It looks like you're new here. If you want to get involved, click one of these buttons!
If you can read this message, please contact us immediately at the following email address:
We'd like to communicate.
“Our current and past strategies can no longer hold. We are facing environments that the masters of war never foresaw. We are facing a threat that requires us to redefine doctrine and the force in radically new and different ways. The future army will confront a highly sophisticated urban-centric threat that will require that urban operations become the core requirement for the future land-force. The threat is clear. Our direction remains to be defined. The future is urban.”
-“Megacities: Urban Future, the Emerging Complexity,” a Pentagon training video created by the Army for U.S. Special Operations Command
The U.S. military plans to take over America by 2030.
No, this is not another conspiracy theory. Although it easily could be.
Nor is it a Hollywood political thriller in the vein of John Frankenheimer’s 1964 political thriller Seven Days in May about a military coup d’etat.
Although it certainly has all the makings of a good thriller.
No, this is the real deal, coming at us straight from the horse’s mouth.
According to “Megacities: Urban Future, the Emerging Complexity,” a Pentagon training video created by the Army for U.S. Special Operations Command, the U.S. military plans to use armed forces to solve future domestic political and social problems.
What they’re really talking about is martial law, packaged as a well-meaning and overriding concern for the nation’s security.
The chilling five-minute training video, obtained by The Intercept through a FOIA request and made available online, paints an ominous picture of the future—a future the military is preparing for—bedeviled by “criminal networks,” “substandard infrastructure,” “religious and ethnic tensions,” “impoverishment, slums,” “open landfills, over-burdened sewers,” a “growing mass of unemployed,” and an urban landscape in which the prosperous economic elite must be protected from the impoverishment of the have nots.
And then comes the kicker.
Three-and-a-half minutes into the Pentagon’s dystopian vision of “a world of Robert Kaplan-esque urban hellscapes — brutal and anarchic supercities filled with gangs of youth-gone-wild, a restive underclass, criminal syndicates, and bands of malicious hackers,” the ominous voice of the narrator speaks of a need to “drain the swamps.”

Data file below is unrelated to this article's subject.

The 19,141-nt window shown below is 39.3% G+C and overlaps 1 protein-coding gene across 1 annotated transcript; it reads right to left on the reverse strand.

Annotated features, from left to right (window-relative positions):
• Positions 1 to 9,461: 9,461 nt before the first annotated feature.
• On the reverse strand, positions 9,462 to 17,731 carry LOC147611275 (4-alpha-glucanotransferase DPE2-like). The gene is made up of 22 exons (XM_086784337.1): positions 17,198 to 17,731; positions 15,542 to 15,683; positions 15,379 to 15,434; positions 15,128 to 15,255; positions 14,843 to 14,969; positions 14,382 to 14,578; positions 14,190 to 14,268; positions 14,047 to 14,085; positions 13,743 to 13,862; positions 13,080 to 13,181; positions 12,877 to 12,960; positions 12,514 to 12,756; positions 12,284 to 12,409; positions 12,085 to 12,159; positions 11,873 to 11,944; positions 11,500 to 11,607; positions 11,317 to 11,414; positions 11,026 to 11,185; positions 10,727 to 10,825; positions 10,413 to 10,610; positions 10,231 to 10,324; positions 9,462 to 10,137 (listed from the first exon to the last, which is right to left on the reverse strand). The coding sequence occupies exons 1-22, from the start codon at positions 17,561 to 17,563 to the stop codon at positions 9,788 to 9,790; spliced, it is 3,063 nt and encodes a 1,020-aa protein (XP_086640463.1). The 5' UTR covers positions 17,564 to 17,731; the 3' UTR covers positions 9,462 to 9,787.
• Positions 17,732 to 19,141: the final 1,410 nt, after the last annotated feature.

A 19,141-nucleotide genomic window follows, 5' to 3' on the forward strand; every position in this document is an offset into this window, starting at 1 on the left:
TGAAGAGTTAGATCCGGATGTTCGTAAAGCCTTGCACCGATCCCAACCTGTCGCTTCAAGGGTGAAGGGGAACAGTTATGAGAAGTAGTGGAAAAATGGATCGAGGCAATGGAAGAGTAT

Drain the swamps.
Surely, we’ve heard that phrase before?
Emblazoned on t-shirts and signs, shouted at rallies, and used as a rallying cry among Trump supporters, “drain the swamp” became one of Donald Trump’s most-used campaign slogans, along with “build the wall” and “lock her up.”
Funny how quickly the tides can shift and the tables can turn.
Whereas Trump promised to drain the politically corrupt swamps of Washington DC of lobbyists and special interest groups, the U.S. military is plotting to drain the swamps of futuristic urban American cities of “noncombatants and engage the remaining adversaries in high intensity conflict within.”
And who are these noncombatants, a military term that refers to civilians who are not engaged in fighting?
They are, according to the Pentagon, “adversaries.”
They are “threats.”
They are the “enemy.”
They are people who don’t support the government, people who live in fast-growing urban communities, people who may be less well-off economically than the government and corporate elite, people who engage in protests, people who are unemployed, people who engage in crime (in keeping with the government’s fast-growing, overly broad definition of what constitutes a crime).
In other words, in the eyes of the U.S. military, noncombatants are American citizens a.k.a. domestic extremists a.k.a. enemy combatants who must be identified, targeted, detained, contained and, if necessary, eliminated.
Welcome to Battlefield America.